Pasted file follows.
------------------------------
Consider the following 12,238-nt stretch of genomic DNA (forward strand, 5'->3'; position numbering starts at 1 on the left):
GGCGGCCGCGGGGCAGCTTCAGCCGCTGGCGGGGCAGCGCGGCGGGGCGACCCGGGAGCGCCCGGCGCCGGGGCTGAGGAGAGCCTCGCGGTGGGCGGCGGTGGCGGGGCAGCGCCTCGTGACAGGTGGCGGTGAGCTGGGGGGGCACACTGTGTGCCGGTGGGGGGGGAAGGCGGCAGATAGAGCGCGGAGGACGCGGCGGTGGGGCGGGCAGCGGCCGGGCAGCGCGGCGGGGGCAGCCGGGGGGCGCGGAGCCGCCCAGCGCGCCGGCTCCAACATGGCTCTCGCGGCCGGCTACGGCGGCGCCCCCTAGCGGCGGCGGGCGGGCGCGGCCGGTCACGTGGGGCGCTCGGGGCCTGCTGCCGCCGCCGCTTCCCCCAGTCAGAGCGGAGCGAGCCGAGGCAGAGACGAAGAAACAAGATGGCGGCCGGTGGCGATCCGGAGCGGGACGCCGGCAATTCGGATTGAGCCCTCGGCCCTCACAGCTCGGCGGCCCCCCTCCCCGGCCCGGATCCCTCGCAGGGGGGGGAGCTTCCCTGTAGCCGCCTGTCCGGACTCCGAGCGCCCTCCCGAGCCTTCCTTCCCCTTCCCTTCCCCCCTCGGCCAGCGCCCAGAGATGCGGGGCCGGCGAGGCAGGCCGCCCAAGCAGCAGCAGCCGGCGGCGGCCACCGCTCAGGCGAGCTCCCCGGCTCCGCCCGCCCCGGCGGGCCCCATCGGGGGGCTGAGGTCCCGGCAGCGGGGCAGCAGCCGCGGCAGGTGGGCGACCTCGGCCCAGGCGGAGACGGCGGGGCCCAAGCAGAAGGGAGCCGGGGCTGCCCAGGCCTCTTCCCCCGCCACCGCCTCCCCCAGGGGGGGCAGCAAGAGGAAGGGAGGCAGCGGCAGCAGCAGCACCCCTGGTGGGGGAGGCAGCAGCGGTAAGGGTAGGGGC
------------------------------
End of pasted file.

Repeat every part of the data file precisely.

Consider the following 12,238-nt stretch of genomic DNA (forward strand, 5'->3'; position numbering starts at 1 on the left):
GGCGGCCGCGGGGCAGCTTCAGCCGCTGGCGGGGCAGCGCGGCGGGGCGACCCGGGAGCGCCCGGCGCCGGGGCTGAGGAGAGCCTCGCGGTGGGCGGCGGTGGCGGGGCAGCGCCTCGTGACAGGTGGCGGTGAGCTGGGGGGGCACACTGTGTGCCGGTGGGGGGGGAAGGCGGCAGATAGAGCGCGGAGGACGCGGCGGTGGGGCGGGCAGCGGCCGGGCAGCGCGGCGGGGGCAGCCGGGGGGCGCGGAGCCGCCCAGCGCGCCGGCTCCAACATGGCTCTCGCGGCCGGCTACGGCGGCGCCCCCTAGCGGCGGCGGGCGGGCGCGGCCGGTCACGTGGGGCGCTCGGGGCCTGCTGCCGCCGCCGCTTCCCCCAGTCAGAGCGGAGCGAGCCGAGGCAGAGACGAAGAAACAAGATGGCGGCCGGTGGCGATCCGGAGCGGGACGCCGGCAATTCGGATTGAGCCCTCGGCCCTCACAGCTCGGCGGCCCCCCTCCCCGGCCCGGATCCCTCGCAGGGGGGGGAGCTTCCCTGTAGCCGCCTGTCCGGACTCCGAGCGCCCTCCCGAGCCTTCCTTCCCCTTCCCTTCCCCCCTCGGCCAGCGCCCAGAGATGCGGGGCCGGCGAGGCAGGCCGCCCAAGCAGCAGCAGCCGGCGGCGGCCACCGCTCAGGCGAGCTCCCCGGCTCCGCCCGCCCCGGCGGGCCCCATCGGGGGGCTGAGGTCCCGGCAGCGGGGCAGCAGCCGCGGCAGGTGGGCGACCTCGGCCCAGGCGGAGACGGCGGGGCCCAAGCAGAAGGGAGCCGGGGCTGCCCAGGCCTCTTCCCCCGCCACCGCCTCCCCCAGGGGGGGCAGCAAGAGGAAGGGAGGCAGCGGCAGCAGCAGCACCCCTGGTGGGGGAGGCAGCAGCGGTAAGGGTAGGGGC